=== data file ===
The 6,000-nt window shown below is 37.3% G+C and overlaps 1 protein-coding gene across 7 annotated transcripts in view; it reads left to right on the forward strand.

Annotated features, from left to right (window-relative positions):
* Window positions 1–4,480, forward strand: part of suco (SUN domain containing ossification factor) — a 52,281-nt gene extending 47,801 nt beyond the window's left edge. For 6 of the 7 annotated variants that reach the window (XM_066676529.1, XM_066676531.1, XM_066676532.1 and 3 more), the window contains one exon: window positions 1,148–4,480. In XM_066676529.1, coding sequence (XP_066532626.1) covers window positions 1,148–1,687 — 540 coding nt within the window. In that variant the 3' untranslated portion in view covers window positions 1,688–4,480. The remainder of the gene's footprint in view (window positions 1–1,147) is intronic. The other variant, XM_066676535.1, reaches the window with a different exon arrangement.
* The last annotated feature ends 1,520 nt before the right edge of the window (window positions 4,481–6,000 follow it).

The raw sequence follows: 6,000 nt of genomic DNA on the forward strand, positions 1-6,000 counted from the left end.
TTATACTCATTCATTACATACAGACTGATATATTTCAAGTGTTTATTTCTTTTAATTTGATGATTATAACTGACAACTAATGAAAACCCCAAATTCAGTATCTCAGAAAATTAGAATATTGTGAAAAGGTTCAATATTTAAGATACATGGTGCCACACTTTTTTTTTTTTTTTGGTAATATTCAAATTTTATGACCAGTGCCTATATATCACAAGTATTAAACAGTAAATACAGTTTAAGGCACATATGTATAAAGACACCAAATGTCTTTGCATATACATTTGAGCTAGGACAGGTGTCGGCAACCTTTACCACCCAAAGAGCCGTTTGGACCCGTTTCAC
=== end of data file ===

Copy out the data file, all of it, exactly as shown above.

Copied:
The 6,000-nt window shown below is 37.3% G+C and overlaps 1 protein-coding gene across 7 annotated transcripts in view; it reads left to right on the forward strand.

Annotated features, from left to right (window-relative positions):
* Window positions 1–4,480, forward strand: part of suco (SUN domain containing ossification factor) — a 52,281-nt gene extending 47,801 nt beyond the window's left edge. For 6 of the 7 annotated variants that reach the window (XM_066676529.1, XM_066676531.1, XM_066676532.1 and 3 more), the window contains one exon: window positions 1,148–4,480. In XM_066676529.1, coding sequence (XP_066532626.1) covers window positions 1,148–1,687 — 540 coding nt within the window. In that variant the 3' untranslated portion in view covers window positions 1,688–4,480. The remainder of the gene's footprint in view (window positions 1–1,147) is intronic. The other variant, XM_066676535.1, reaches the window with a different exon arrangement.
* The last annotated feature ends 1,520 nt before the right edge of the window (window positions 4,481–6,000 follow it).

The raw sequence follows: 6,000 nt of genomic DNA on the forward strand, positions 1-6,000 counted from the left end.
TTATACTCATTCATTACATACAGACTGATATATTTCAAGTGTTTATTTCTTTTAATTTGATGATTATAACTGACAACTAATGAAAACCCCAAATTCAGTATCTCAGAAAATTAGAATATTGTGAAAAGGTTCAATATTTAAGATACATGGTGCCACACTTTTTTTTTTTTTTTGGTAATATTCAAATTTTATGACCAGTGCCTATATATCACAAGTATTAAACAGTAAATACAGTTTAAGGCACATATGTATAAAGACACCAAATGTCTTTGCATATACATTTGAGCTAGGACAGGTGTCGGCAACCTTTACCACCCAAAGAGCCGTTTGGACCCGTTTCAC